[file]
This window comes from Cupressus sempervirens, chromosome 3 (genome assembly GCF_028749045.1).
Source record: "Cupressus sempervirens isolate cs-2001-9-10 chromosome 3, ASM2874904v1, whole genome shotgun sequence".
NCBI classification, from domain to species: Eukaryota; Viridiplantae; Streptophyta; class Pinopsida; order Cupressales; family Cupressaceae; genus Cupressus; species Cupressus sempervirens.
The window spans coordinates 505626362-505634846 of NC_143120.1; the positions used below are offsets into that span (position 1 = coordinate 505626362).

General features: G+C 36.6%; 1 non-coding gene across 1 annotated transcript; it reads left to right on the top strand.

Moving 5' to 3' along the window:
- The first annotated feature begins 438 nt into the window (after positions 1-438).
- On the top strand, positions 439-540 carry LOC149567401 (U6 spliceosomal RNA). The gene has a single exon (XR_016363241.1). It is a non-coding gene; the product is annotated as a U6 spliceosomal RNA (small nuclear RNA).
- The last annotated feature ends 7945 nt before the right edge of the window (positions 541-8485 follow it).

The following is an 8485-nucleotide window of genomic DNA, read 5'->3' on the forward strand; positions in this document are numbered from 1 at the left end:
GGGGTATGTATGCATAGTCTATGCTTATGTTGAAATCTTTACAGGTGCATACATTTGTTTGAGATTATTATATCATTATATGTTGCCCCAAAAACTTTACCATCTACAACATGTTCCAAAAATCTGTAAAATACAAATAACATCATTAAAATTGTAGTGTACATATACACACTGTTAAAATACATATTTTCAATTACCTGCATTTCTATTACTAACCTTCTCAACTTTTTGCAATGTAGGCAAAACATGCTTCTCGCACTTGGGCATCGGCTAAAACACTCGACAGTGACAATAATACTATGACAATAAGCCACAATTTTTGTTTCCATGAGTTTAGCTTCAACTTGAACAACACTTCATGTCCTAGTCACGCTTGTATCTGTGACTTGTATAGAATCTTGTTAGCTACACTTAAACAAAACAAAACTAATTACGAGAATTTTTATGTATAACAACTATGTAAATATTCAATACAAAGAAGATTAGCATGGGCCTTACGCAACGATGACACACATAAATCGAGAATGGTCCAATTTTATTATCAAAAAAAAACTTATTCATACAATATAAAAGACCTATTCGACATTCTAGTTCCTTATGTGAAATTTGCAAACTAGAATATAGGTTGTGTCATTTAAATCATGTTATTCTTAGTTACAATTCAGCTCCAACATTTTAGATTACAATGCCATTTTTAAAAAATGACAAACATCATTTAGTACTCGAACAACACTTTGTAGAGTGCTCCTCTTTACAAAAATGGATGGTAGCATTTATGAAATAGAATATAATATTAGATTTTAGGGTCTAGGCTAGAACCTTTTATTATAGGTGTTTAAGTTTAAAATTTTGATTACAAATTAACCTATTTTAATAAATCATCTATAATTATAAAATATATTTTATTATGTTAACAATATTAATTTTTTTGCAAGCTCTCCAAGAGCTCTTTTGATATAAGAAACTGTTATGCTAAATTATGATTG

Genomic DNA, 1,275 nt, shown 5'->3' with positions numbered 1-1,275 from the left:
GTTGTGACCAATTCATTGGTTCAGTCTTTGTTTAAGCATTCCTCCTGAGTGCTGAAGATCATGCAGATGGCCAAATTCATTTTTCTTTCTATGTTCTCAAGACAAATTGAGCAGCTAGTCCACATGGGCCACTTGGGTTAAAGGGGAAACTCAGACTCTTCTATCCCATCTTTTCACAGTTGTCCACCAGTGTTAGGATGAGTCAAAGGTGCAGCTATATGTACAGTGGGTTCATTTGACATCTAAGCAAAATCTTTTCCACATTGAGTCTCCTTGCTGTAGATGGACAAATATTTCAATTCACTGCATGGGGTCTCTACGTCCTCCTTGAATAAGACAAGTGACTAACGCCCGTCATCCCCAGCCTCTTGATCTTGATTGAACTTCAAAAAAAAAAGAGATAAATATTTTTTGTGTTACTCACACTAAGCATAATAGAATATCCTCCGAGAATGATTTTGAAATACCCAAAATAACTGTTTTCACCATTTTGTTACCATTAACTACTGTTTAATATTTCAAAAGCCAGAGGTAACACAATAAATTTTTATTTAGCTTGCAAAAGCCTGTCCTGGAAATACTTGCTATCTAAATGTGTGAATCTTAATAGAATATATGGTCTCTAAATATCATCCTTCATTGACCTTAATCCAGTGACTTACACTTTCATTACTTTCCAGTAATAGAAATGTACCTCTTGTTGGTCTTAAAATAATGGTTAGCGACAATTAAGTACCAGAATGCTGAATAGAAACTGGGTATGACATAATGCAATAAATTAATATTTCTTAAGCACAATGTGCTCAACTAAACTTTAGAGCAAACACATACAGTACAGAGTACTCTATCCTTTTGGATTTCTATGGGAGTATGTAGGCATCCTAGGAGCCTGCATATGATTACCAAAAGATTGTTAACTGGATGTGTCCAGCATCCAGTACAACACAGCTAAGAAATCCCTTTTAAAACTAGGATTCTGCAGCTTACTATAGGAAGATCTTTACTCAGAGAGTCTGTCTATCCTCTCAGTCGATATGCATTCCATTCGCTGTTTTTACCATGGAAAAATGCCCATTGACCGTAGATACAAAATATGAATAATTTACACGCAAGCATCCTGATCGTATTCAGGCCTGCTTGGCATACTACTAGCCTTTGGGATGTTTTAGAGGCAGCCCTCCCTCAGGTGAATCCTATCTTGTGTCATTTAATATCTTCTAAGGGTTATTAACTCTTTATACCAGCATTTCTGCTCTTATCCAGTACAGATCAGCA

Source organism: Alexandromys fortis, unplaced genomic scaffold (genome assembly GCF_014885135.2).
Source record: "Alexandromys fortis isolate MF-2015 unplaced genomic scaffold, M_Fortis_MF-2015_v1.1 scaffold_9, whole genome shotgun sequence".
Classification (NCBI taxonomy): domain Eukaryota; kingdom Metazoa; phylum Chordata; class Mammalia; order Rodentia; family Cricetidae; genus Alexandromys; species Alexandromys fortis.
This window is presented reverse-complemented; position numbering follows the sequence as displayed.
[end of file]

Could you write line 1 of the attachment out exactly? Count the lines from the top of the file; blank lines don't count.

This window comes from Cupressus sempervirens, chromosome 3 (genome assembly GCF_028749045.1).